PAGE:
From an old CC post:
|Why I Don’t Like Preferred Stock|
|6/9/2006 9:19 AM EDT|
If I take risk, I want a decent probability of getting paid for taking the risk, and paid well. If I don’t want to take risk, I want a high degree of certainty that I’m not going to lose money, and if I do lose money, it won’t be much.
Having been a corporate bond manager in my last job (2001-03), I learned that I had all of the downside of stocks, with little of the upside of stocks. (One exception: buying MBNA floating-rate trust preferreds in late 2002 for $68 — they were at par ($100) in less than a year, matching the performance of MBNA stock, but that is rare, outside of distress situations. Another exception: fixed-income risk arbitrage was, in many cases, wider than that of equity arbitrage … examples from that era: Golden State, Household International and Allfirst, but I digress…
The situation is worse with preferred stocks. At least with corporate bonds you have a priority call on the assets of the firm in insolvency. Preferred stock typically gets 10 cents on the dollar in insolvency vs. 40 cents or so on senior unsecured corporates and 80 cents on bank debt.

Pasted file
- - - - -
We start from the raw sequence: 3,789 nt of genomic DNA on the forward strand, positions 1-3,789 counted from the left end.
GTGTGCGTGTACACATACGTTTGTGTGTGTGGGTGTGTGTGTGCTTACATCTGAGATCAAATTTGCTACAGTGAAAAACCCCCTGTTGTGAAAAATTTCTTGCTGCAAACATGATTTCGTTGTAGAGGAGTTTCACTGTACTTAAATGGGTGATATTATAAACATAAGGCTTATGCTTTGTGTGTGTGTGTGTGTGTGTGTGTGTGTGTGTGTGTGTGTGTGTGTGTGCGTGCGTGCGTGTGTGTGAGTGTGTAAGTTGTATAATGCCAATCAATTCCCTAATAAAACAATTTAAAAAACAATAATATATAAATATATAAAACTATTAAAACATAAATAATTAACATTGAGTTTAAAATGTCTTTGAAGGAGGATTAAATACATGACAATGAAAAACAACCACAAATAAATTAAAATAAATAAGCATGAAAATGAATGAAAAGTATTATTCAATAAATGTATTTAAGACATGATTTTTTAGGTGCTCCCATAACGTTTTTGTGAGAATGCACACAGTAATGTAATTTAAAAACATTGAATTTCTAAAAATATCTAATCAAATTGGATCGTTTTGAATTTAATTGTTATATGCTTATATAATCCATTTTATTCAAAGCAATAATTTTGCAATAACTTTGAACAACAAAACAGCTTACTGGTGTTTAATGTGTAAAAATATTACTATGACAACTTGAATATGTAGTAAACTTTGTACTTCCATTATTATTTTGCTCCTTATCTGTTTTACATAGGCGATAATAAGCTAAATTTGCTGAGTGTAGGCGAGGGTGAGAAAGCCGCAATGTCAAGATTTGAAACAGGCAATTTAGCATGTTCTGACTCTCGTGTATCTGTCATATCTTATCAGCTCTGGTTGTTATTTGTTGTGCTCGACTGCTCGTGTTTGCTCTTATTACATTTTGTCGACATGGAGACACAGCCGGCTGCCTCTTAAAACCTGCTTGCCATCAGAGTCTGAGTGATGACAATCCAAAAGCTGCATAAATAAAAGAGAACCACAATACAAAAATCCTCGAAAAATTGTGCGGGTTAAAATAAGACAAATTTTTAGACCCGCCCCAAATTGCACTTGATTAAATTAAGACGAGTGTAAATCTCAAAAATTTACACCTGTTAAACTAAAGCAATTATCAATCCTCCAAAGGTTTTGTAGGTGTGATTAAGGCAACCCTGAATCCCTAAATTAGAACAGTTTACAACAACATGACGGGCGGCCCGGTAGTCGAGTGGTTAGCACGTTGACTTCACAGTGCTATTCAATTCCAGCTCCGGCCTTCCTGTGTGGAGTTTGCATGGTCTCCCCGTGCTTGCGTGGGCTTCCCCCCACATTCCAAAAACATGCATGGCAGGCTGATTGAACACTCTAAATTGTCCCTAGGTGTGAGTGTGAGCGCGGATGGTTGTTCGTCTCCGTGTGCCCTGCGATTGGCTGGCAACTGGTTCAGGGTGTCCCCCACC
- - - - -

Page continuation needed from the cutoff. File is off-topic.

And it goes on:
Preferred stocks are called preferred because the dividend on the preferred must be paid for the common stock to receive a dividend. But with speculative ventures where the common doesn’t pay a dividend anyway, that is a small safeguard. Another small safeguard is the ability of the preferred holders to elect a few directors if the dividend is not paid. Nice, but it usually doesn’t tip the balance of corporate governance.
The recent troubles with Fannie and Freddie preferreds, where they lost 80%+ of their value, has hurt the preferred stock market. Well, good. Preferred stock is a vehicle that hates volatility. The preferred holder just wants to clip his dividend payments and receive his principal back eventually. He doesn’t benefit if the common rises (I leave aside convertible preferreds), and he is not protected during times of default.
This applies to all hybrid debt, trust preferreds, etc. They may act like fixed income securities in good times, but in situations of economic stress, they behave more like equity than debt.
Be wary of those that promise high income relative to safer strategies. It is rare that they succeed.